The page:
“You are the average of the five people you spend the most time with.” Jim Rohn
Jim Rohn is a motivational speaker and credited with this nugget of interestingness. I can’t say it’s scientifically accurate, but for me it passes the smell test.
Giving Jim the benefit of the doubt, have you ever done an audit of your associations?
- Write down the 3-5 people you spend the most time with in a 24 hour period. This could be in person, on the phone, or virtually. Who are you hanging with on a personal level?
- For each person, answer the following questions.
- Are they interested in improving their financial outlook?
- What are their life goals? Do they have any?
- Do they add value to your life?
- Would you describe them as fiscally responsible?
Seriously evaluate how productive your friendship is for each person with 2-3 no’s by his or her name.
Pressing Pause on Friendships
Pressing pause on a friendship is hard.
Heck, letting go of an unproductive relationship can be a challenge – sometimes.
However, I’ve found that when I’ve made the decision to step back from relationships that add more drama than value, I begin to use time more effectively, experience less stress and anxiety, and have more time to spend with quality buds.
Everyone must define for themselves what a good friendship is.
In the past, I’ve had to rip the Band-Aid off when it comes to breaking ties with unproductive friends. Quite honestly, that’s rare and only essential in the most extreme cases. Think about it, in our right minds, we don’t generally align ourselves as friends with horrible people. However, it does happen. In those cases, a frank and immediate break in fellowship may be required. You can still love and pray for that person – from a distance.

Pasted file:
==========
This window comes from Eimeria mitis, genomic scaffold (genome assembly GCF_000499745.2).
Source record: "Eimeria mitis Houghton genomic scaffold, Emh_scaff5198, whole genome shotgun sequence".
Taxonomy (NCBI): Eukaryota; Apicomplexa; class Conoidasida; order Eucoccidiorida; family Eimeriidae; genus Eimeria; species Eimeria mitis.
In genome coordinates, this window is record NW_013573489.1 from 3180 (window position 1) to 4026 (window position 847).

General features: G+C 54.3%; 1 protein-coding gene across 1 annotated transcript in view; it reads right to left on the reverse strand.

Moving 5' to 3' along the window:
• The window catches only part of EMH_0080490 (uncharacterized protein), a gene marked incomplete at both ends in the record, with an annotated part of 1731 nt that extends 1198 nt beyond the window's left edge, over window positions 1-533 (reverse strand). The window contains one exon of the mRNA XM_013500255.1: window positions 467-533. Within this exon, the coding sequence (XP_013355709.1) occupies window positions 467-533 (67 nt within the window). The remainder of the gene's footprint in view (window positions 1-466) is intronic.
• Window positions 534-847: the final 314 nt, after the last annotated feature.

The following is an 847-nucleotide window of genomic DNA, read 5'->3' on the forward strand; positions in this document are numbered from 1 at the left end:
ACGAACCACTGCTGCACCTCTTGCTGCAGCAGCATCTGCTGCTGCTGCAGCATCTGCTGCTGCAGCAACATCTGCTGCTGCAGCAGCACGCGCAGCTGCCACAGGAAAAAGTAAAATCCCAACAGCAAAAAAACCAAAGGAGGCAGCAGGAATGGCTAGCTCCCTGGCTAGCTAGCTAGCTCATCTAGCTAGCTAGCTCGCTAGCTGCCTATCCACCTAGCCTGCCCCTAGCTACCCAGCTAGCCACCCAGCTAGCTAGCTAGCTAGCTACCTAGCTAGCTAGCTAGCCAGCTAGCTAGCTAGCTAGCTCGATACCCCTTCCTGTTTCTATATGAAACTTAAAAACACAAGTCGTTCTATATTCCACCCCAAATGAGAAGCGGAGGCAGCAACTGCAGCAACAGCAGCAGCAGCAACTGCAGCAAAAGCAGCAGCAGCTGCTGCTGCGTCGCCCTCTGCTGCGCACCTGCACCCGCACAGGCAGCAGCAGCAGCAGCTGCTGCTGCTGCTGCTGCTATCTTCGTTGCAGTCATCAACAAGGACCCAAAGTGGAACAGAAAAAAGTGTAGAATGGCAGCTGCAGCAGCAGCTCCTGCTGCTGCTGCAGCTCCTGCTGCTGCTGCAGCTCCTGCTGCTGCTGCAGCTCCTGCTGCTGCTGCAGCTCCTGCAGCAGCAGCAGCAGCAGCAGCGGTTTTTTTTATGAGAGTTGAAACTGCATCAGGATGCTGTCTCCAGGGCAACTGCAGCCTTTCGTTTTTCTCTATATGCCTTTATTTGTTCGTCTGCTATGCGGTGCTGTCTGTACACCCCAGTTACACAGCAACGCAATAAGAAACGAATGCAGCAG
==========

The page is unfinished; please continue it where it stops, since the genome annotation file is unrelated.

Most of our associations aren’t explicitly destructive; rather less than productive. Maybe you’ve grown in ways that your circle is unable or unwilling to match.
Let’s say you’ve decided to start bringing your lunch rather than spending an average of $2000 per year eating out in restaurants. Do your friends honor that choice or give you a (playfully) hard time?
Maybe you’re more interested in attending workshops on financial growth rather than window shopping on the weekends. Would your friends join in or offer snarky jabs to put down your new found interest?
These changes don’t make your friends bad people. The influences, however, may work against the growth you’re attempting to nurture.
Breaking up Without Breaking off
Instead of making huge pronouncements in friendship changes or burning bridges, try the following:
- Be less available for fiscally irresponsible outings. Replace those outings with activities designed to foster improvement.
- Transition from long phone conversations to infrequent text message updates.
- Organize activities that are more in line with your financial growth goals, invite your buds, and allow them to self-select out. This allows for organic growth with those of similar mindsets.
While your transition may be intentional, you can do so in a way that doesn’t create a permanent break in case these less than productive friends eventually join you later. Sometimes people just need to see a change or results in those around them before they can believe change is possible.
In the meantime, evaluate your associations and make sure that at least the optional relationships are adding value while you do the same.
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